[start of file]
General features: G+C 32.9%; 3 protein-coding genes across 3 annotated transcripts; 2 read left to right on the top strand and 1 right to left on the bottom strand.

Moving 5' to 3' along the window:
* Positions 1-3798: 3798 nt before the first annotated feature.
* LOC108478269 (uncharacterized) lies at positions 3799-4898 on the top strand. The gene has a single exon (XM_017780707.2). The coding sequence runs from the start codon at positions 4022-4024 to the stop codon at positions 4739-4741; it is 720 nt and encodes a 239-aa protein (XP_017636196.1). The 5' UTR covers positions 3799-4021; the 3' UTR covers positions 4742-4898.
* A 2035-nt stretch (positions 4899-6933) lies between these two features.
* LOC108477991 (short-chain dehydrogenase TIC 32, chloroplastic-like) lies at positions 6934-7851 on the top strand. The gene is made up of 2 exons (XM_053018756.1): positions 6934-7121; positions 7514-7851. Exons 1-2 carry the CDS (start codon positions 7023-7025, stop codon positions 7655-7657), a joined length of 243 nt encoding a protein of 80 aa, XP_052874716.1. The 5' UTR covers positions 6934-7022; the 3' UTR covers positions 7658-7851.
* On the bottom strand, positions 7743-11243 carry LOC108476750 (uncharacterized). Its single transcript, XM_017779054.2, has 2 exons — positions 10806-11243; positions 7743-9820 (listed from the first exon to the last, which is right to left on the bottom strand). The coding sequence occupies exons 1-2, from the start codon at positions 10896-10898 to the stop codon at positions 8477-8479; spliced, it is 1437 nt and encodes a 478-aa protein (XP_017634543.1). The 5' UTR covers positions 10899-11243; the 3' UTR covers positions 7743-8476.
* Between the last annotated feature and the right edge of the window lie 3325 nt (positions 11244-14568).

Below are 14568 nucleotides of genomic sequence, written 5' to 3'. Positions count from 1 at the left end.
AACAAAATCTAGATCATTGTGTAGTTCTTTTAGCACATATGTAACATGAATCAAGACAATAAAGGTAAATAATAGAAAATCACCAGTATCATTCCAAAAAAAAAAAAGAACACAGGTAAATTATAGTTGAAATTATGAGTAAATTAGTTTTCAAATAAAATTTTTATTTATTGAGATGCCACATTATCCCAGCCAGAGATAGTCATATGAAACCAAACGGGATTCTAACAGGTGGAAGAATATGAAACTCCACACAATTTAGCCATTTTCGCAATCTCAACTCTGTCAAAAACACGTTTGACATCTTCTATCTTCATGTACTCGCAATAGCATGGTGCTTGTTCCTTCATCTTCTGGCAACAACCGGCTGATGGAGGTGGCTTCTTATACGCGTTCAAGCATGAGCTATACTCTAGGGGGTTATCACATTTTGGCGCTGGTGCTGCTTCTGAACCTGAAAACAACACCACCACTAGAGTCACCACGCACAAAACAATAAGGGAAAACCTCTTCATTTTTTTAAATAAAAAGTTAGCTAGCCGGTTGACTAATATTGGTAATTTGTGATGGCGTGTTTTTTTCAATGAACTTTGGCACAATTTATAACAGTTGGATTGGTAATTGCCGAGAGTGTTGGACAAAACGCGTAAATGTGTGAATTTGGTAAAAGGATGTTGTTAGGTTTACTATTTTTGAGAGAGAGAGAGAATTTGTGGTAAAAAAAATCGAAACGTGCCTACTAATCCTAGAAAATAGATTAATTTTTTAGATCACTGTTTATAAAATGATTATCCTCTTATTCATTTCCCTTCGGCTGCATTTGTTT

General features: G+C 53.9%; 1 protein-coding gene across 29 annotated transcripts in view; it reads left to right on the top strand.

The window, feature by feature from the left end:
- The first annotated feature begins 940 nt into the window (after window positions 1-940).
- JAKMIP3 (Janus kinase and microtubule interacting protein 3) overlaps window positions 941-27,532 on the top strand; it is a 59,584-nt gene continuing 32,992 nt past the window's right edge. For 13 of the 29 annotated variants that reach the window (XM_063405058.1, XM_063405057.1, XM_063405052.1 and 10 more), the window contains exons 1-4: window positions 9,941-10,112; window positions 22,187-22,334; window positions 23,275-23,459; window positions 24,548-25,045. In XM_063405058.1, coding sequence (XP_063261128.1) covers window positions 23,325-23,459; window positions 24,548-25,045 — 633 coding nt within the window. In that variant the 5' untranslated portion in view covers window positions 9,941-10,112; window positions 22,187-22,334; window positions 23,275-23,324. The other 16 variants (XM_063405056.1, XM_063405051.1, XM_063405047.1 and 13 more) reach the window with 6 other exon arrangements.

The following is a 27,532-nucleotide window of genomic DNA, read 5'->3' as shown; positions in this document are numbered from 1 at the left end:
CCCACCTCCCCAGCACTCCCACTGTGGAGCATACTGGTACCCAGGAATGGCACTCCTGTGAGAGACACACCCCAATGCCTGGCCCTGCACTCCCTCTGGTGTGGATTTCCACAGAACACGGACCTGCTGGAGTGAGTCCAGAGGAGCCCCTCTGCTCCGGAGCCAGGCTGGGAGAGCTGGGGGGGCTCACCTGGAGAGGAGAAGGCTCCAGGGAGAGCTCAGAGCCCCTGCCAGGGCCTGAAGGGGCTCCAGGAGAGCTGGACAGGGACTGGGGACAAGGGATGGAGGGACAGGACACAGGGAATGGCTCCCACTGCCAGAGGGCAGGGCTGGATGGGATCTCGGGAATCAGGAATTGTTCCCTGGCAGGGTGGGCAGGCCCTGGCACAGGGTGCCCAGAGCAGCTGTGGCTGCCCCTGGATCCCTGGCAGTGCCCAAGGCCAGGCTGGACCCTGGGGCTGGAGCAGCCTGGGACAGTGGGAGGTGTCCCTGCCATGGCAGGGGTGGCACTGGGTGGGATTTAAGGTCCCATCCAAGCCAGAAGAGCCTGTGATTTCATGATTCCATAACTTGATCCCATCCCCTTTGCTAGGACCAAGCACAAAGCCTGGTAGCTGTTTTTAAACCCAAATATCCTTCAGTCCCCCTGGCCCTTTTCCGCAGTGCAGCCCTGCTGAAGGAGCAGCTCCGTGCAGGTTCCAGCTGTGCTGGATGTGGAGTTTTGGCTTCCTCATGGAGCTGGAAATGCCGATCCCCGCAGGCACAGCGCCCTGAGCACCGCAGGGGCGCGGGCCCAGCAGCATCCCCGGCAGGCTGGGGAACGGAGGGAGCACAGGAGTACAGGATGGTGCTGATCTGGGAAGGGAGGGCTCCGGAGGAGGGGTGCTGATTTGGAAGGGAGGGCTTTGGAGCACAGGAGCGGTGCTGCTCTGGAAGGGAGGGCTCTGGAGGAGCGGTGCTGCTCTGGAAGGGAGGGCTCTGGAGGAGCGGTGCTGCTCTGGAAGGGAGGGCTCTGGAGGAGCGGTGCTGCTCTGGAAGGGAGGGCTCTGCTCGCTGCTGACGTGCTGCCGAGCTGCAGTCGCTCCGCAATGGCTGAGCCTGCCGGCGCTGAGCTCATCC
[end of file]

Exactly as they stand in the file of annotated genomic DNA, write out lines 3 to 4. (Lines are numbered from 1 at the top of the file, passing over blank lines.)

* Positions 1-3798: 3798 nt before the first annotated feature.
* LOC108478269 (uncharacterized) lies at positions 3799-4898 on the top strand. The gene has a single exon (XM_017780707.2). The coding sequence runs from the start codon at positions 4022-4024 to the stop codon at positions 4739-4741; it is 720 nt and encodes a 239-aa protein (XP_017636196.1). The 5' UTR covers positions 3799-4021; the 3' UTR covers positions 4742-4898.